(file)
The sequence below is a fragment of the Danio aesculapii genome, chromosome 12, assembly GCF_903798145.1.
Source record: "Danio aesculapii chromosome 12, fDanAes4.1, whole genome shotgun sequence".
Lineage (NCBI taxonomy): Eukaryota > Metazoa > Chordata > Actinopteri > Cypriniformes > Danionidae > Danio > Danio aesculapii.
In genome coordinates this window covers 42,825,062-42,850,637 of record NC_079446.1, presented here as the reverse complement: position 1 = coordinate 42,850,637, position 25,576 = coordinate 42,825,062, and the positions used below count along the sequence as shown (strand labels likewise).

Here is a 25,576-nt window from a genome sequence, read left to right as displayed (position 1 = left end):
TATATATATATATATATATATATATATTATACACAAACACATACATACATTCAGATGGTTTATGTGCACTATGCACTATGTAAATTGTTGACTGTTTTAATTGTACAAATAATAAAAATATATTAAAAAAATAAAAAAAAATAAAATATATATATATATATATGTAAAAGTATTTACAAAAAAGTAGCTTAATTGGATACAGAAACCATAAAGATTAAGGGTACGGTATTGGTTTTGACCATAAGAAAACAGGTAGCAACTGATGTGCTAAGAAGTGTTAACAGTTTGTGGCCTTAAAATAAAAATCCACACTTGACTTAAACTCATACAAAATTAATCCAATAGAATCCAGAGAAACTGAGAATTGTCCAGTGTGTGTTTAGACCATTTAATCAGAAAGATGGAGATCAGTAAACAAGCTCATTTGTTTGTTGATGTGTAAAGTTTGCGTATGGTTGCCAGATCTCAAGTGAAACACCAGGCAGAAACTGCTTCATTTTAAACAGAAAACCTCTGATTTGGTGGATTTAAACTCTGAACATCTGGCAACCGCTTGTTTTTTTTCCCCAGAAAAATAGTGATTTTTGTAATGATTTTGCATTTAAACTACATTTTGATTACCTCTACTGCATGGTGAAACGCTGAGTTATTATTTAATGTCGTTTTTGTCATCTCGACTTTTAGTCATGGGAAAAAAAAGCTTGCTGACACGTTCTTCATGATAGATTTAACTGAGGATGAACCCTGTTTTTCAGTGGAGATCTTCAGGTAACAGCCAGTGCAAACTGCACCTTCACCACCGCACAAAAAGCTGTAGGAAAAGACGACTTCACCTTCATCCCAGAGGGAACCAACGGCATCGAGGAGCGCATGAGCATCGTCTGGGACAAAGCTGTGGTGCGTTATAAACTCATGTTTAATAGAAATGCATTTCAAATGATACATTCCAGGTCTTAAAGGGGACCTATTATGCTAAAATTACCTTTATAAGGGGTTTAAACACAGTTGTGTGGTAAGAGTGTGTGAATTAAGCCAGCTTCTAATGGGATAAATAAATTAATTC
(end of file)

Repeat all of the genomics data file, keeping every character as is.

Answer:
The sequence below is a fragment of the Danio aesculapii genome, chromosome 12, assembly GCF_903798145.1.
Source record: "Danio aesculapii chromosome 12, fDanAes4.1, whole genome shotgun sequence".
Lineage (NCBI taxonomy): Eukaryota > Metazoa > Chordata > Actinopteri > Cypriniformes > Danionidae > Danio > Danio aesculapii.
In genome coordinates this window covers 42,825,062-42,850,637 of record NC_079446.1, presented here as the reverse complement: position 1 = coordinate 42,850,637, position 25,576 = coordinate 42,825,062, and the positions used below count along the sequence as shown (strand labels likewise).

Here is a 25,576-nt window from a genome sequence, read left to right as displayed (position 1 = left end):
TATATATATATATATATATATATATATTATACACAAACACATACATACATTCAGATGGTTTATGTGCACTATGCACTATGTAAATTGTTGACTGTTTTAATTGTACAAATAATAAAAATATATTAAAAAAATAAAAAAAAATAAAATATATATATATATATATGTAAAAGTATTTACAAAAAAGTAGCTTAATTGGATACAGAAACCATAAAGATTAAGGGTACGGTATTGGTTTTGACCATAAGAAAACAGGTAGCAACTGATGTGCTAAGAAGTGTTAACAGTTTGTGGCCTTAAAATAAAAATCCACACTTGACTTAAACTCATACAAAATTAATCCAATAGAATCCAGAGAAACTGAGAATTGTCCAGTGTGTGTTTAGACCATTTAATCAGAAAGATGGAGATCAGTAAACAAGCTCATTTGTTTGTTGATGTGTAAAGTTTGCGTATGGTTGCCAGATCTCAAGTGAAACACCAGGCAGAAACTGCTTCATTTTAAACAGAAAACCTCTGATTTGGTGGATTTAAACTCTGAACATCTGGCAACCGCTTGTTTTTTTTCCCCAGAAAAATAGTGATTTTTGTAATGATTTTGCATTTAAACTACATTTTGATTACCTCTACTGCATGGTGAAACGCTGAGTTATTATTTAATGTCGTTTTTGTCATCTCGACTTTTAGTCATGGGAAAAAAAAGCTTGCTGACACGTTCTTCATGATAGATTTAACTGAGGATGAACCCTGTTTTTCAGTGGAGATCTTCAGGTAACAGCCAGTGCAAACTGCACCTTCACCACCGCACAAAAAGCTGTAGGAAAAGACGACTTCACCTTCATCCCAGAGGGAACCAACGGCATCGAGGAGCGCATGAGCATCGTCTGGGACAAAGCTGTGGTGCGTTATAAACTCATGTTTAATAGAAATGCATTTCAAATGATACATTCCAGGTCTTAAAGGGGACCTATTATGCTAAAATTACCTTTATAAGGGGTTTAAACACAGTTGTGTGGTAAGAGTGTGTGAATTAAGCCAGCTTCTAATGGGATAAATAAATTAATTC